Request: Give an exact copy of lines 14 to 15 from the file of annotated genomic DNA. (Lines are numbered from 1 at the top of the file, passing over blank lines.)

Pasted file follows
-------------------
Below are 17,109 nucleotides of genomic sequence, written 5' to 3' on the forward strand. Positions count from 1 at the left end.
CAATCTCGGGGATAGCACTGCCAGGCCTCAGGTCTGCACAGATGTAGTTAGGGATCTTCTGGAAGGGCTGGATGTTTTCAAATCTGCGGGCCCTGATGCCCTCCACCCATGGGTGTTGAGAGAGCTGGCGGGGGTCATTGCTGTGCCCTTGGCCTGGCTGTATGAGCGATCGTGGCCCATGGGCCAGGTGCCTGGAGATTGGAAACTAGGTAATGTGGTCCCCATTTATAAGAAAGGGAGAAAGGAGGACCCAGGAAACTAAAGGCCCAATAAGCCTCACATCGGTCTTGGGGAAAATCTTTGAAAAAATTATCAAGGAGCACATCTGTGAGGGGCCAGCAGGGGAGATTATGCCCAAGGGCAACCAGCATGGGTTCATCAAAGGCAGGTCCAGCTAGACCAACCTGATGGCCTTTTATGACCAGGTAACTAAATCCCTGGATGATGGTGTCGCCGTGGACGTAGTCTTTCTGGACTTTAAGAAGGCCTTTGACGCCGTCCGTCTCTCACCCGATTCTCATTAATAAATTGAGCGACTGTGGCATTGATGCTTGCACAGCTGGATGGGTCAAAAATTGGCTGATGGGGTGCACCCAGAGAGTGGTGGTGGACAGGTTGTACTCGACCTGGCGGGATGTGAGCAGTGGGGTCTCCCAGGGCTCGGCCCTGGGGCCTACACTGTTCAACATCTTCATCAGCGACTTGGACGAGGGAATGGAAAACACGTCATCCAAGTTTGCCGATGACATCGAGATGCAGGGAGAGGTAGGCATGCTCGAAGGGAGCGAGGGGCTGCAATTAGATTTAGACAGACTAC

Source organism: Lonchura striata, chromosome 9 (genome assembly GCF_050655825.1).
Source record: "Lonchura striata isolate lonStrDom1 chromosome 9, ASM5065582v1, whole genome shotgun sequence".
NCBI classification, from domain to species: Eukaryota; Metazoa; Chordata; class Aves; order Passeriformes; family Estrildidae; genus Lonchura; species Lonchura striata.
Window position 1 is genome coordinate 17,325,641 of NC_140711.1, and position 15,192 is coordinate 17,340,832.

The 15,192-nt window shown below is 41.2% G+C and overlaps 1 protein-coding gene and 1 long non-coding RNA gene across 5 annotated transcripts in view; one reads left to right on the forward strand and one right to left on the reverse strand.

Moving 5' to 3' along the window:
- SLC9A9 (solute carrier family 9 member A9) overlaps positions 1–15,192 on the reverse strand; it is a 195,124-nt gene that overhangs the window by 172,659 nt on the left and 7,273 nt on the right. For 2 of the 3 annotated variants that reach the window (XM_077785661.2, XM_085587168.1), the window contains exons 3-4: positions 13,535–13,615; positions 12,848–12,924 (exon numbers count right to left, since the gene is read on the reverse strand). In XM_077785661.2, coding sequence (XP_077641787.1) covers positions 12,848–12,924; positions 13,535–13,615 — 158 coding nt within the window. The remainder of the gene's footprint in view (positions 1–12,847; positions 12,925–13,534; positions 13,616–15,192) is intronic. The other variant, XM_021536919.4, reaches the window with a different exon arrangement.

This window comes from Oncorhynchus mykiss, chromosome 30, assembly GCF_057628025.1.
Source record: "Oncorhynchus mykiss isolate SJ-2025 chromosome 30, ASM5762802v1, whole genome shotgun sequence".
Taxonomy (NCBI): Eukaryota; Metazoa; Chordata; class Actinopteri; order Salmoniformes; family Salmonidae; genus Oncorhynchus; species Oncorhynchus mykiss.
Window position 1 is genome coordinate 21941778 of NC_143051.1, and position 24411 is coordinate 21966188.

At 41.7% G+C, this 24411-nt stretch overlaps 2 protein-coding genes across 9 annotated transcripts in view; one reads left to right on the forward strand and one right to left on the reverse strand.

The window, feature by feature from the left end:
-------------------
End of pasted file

At 41.7% G+C, this 24411-nt stretch overlaps 2 protein-coding genes across 9 annotated transcripts in view; one reads left to right on the forward strand and one right to left on the reverse strand.

The window, feature by feature from the left end: